These days, when you hear the phrase "I'm going on an African safari," roughing it doesn't necessarily come to mind. Those with the wherewithal to get themselves to Africa usually also have the means to make their trip a pretty comfortable one, even in the bush.
If you're like me, you find that almost disappointing. It doesn't seem fair to impose a luxury
hotel on the wilderness of Africa, and it definitely doesn't seem right to destroy natural resources just to make the bush more amenable to wealthy guests. But, consider that some of the money
from those guests goes to support the national parks and the local communities, as well as protect
the natural resources. Consider that they bring not only money, and lots of it, but that they are there to experience, not destroy, the wildlife.
I still had my apprehensions about this balance when I embarked on my recent trip to Zambia, where I visited four Sanctuary Retreats
camps on a tour with Abercrombie & Kent
, a Luxist Awards' Nominee in the Best Adventure Getaway Category
. To my surprise and delight, I found the most exceptional juxtaposition of immersion in the wild and modern convenience and comfort I have ever seen. I had heard that the Sanctuary Retreats camps were designed to be eco-friendly
, but I couldn't have imagined just how seamlessly they fit into the landscape, and how natural and harmless their remarkable luxuries felt.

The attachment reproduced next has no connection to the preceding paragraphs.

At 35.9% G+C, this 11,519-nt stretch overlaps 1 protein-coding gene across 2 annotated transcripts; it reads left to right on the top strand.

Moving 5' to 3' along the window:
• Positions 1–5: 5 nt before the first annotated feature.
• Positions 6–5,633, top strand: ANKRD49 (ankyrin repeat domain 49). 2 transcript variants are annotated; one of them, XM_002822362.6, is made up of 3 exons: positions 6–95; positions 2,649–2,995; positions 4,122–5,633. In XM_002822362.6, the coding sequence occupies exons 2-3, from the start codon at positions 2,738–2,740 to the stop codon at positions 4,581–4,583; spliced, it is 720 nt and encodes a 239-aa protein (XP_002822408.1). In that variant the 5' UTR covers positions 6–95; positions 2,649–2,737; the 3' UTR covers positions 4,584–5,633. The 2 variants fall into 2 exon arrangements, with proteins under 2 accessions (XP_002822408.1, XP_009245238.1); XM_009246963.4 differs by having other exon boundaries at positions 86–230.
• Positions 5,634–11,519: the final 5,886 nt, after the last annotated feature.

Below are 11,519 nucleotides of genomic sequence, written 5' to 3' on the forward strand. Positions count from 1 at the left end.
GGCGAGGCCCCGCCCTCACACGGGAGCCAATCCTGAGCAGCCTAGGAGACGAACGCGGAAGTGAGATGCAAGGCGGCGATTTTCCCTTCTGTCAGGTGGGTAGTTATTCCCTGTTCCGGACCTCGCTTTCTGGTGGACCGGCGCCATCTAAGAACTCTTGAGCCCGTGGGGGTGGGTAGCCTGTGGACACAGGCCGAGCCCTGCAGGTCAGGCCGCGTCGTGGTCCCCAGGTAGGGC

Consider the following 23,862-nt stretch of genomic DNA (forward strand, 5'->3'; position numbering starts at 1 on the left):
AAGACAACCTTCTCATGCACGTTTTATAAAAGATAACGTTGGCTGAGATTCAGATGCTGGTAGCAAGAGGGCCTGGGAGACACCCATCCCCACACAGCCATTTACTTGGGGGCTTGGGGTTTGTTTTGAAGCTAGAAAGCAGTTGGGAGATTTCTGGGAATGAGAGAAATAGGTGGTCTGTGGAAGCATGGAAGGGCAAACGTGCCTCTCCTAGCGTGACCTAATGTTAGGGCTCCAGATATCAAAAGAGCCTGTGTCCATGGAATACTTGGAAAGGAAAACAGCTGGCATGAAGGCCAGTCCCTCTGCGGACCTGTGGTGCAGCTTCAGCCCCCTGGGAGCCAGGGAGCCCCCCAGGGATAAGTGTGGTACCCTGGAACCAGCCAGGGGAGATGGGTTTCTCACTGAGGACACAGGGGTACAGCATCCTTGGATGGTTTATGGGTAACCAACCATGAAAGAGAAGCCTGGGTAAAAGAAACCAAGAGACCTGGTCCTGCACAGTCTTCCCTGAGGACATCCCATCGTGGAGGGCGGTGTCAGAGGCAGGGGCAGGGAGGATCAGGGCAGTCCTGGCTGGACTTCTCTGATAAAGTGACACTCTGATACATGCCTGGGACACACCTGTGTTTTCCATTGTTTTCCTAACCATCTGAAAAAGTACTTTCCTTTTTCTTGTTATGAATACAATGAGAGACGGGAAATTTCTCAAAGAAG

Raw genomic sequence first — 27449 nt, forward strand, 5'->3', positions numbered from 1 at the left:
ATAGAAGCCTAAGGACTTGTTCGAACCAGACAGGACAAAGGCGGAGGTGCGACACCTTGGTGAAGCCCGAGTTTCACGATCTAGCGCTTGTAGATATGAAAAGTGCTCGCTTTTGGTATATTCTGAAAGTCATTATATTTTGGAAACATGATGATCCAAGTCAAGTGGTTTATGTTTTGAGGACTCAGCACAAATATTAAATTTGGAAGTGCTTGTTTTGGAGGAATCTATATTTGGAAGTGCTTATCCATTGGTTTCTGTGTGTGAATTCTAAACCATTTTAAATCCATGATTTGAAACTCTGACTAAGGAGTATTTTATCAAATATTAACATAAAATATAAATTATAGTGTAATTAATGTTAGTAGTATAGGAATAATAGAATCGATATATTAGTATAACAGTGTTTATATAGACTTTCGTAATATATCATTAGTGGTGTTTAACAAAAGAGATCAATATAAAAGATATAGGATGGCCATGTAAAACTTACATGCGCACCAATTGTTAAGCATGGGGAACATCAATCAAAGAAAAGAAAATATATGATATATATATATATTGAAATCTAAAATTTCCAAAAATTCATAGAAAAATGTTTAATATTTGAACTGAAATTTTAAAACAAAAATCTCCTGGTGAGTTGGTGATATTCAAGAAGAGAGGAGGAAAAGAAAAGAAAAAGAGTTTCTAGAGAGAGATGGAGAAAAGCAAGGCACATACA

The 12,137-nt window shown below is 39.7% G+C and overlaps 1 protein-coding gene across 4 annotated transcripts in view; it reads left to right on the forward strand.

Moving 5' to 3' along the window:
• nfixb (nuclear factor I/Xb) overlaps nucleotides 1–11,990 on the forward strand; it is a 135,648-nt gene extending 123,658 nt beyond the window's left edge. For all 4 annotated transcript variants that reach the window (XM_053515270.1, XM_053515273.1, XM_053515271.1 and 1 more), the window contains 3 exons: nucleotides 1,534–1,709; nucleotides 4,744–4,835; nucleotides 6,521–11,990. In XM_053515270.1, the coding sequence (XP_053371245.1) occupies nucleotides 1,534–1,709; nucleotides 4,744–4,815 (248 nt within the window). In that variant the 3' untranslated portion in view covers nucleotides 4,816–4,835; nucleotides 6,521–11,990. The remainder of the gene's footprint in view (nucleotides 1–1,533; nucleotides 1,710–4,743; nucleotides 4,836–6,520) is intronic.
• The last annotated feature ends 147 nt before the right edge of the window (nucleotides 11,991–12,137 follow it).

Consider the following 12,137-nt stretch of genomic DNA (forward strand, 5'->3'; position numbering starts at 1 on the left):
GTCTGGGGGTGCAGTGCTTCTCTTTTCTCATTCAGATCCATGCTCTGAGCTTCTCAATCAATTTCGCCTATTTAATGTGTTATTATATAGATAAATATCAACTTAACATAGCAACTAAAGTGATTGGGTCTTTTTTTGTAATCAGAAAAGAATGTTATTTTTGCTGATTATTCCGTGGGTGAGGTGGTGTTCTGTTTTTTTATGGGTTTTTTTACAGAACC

Here are ten ways A&K and Sanctuary Retreats make the bush luxurious -- and how they protect the environment
and local communities while doing so.
1. Location, location, location.
With the exception of Sanctuary Baines'
and Stanley's Camp
, all Sanctuary Retreats properties
are located within national parks. This make for impossibly pristine surroundings -- and allows the camp managers to be stewards of those surroundings. In most camps, the wildlife is so present that you can hear various animals wandering around your tent or room at night. They definitely don't seem to mind the guests being there.
2. Hot water.
Hot water is definitely a luxury when you're in the bush -- and Sanctuary Zambezi Kulefu Camp
(above) keeps it eco-friendly by using solar power to heat the water.
3. Size matters.
Each camp obeys strict regulations as to how many people and guestrooms it can have. As a result, you are always in an intimate group of travelers (the maximum number of guestrooms I experienced was 14 at Sussi & Chuma
). This not only keeps the camps' footprints small, but ensures that the staff can keep an eye on all the guests. This both protects the safety of the guests and the safety of the surrounding wildlife -- and gives the experience a highly elite feel.